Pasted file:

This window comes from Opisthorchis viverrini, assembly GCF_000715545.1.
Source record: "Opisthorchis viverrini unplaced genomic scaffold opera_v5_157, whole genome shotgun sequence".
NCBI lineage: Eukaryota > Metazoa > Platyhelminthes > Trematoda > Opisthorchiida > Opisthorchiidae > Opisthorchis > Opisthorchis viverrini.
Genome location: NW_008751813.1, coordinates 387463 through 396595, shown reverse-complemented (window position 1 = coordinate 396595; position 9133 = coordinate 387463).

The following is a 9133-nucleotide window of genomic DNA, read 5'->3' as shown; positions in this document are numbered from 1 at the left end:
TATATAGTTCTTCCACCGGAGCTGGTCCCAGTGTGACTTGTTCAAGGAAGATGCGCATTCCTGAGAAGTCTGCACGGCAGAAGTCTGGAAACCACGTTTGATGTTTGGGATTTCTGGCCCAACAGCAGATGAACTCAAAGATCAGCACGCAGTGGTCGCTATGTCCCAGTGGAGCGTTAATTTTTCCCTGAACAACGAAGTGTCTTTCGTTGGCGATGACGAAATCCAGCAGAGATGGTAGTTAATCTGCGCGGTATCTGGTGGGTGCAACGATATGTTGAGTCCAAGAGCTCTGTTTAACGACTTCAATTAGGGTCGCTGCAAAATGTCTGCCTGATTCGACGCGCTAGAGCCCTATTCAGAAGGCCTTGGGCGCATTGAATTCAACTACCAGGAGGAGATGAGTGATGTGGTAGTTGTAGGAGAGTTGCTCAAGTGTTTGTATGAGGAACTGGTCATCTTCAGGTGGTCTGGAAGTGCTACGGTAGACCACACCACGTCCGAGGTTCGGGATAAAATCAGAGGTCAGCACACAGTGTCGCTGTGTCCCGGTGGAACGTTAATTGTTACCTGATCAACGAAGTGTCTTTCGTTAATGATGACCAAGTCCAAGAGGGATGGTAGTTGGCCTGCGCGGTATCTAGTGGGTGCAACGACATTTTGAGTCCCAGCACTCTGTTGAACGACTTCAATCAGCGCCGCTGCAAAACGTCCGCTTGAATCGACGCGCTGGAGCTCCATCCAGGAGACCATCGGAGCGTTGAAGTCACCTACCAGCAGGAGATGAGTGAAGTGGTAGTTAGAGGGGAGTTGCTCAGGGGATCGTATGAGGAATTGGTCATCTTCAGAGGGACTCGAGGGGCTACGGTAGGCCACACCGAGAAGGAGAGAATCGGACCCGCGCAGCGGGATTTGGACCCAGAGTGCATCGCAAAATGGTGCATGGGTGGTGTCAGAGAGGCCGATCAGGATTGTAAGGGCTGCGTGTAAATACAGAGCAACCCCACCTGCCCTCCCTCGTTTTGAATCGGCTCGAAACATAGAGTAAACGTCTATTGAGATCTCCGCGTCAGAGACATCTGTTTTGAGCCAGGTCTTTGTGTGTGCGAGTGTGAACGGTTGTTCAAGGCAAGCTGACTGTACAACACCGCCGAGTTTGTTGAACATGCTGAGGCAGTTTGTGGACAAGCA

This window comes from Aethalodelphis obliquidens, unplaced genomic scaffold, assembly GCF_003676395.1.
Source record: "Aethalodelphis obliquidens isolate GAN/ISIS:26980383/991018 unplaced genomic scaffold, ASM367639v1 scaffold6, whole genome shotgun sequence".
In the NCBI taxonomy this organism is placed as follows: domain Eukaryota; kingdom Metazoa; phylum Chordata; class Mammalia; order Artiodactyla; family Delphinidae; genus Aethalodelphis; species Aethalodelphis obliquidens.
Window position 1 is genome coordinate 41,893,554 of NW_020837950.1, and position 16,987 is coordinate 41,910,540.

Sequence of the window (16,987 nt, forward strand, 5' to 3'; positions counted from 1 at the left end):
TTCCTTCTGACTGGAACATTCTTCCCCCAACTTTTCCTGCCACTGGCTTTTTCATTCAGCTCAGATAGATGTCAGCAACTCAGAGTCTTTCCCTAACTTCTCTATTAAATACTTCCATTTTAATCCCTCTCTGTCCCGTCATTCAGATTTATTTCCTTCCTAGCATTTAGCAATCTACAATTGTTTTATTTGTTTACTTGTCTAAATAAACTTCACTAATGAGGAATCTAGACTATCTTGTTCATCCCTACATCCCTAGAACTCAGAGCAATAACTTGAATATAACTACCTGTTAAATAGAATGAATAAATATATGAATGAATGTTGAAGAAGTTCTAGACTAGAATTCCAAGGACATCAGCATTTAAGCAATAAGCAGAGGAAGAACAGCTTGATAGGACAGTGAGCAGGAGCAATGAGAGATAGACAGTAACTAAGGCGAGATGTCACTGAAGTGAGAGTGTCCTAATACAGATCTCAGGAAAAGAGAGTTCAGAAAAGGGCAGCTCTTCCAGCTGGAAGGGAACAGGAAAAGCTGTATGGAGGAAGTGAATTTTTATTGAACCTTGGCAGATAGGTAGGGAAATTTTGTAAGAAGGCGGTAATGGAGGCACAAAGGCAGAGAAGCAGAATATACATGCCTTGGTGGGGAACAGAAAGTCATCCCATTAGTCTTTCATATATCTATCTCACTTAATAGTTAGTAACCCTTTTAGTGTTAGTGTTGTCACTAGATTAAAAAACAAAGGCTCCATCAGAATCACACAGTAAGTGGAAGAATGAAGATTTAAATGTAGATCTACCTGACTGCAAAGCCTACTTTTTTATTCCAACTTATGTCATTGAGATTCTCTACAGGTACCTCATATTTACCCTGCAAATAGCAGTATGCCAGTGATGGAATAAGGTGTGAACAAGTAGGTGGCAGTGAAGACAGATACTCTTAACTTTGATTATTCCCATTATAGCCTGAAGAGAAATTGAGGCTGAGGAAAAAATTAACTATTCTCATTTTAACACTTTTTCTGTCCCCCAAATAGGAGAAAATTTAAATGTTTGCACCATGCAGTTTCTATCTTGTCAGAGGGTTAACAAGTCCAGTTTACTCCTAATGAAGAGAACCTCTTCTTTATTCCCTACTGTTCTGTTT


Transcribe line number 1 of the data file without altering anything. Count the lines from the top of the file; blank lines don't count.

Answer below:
This window comes from Opisthorchis viverrini, assembly GCF_000715545.1.